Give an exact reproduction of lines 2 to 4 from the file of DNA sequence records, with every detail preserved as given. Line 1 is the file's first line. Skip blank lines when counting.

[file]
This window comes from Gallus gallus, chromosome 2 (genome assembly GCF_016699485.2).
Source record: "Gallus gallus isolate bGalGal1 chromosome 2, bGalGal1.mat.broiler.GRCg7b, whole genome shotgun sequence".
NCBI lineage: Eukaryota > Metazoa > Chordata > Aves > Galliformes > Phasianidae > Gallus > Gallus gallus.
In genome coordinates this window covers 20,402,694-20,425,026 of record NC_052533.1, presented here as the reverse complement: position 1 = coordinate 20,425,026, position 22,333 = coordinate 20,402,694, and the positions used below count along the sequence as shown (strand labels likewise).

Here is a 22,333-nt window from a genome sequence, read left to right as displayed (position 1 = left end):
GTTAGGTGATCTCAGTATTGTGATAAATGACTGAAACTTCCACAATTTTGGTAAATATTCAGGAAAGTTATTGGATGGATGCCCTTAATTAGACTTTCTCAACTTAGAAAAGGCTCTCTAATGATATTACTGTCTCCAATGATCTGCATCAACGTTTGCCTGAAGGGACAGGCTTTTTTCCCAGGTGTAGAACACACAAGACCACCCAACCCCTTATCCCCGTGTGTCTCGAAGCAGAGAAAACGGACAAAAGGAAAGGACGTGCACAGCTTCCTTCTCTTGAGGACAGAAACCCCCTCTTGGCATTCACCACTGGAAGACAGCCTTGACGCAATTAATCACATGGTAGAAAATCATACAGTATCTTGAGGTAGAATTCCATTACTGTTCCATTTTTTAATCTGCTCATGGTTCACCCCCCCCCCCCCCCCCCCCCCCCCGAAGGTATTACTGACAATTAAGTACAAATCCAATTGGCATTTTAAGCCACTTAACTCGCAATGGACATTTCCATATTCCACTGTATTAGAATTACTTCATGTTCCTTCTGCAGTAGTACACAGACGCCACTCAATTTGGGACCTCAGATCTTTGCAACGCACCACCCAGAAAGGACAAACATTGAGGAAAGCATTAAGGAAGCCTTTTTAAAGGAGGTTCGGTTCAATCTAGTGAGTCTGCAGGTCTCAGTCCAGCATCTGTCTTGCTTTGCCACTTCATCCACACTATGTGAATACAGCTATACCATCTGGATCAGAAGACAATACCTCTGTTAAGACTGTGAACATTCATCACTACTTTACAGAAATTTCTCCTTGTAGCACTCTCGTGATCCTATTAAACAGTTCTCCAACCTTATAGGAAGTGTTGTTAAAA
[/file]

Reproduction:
Source record: "Gallus gallus isolate bGalGal1 chromosome 2, bGalGal1.mat.broiler.GRCg7b, whole genome shotgun sequence".
NCBI lineage: Eukaryota > Metazoa > Chordata > Aves > Galliformes > Phasianidae > Gallus > Gallus gallus.
In genome coordinates this window covers 20,402,694-20,425,026 of record NC_052533.1, presented here as the reverse complement: position 1 = coordinate 20,425,026, position 22,333 = coordinate 20,402,694, and the positions used below count along the sequence as shown (strand labels likewise).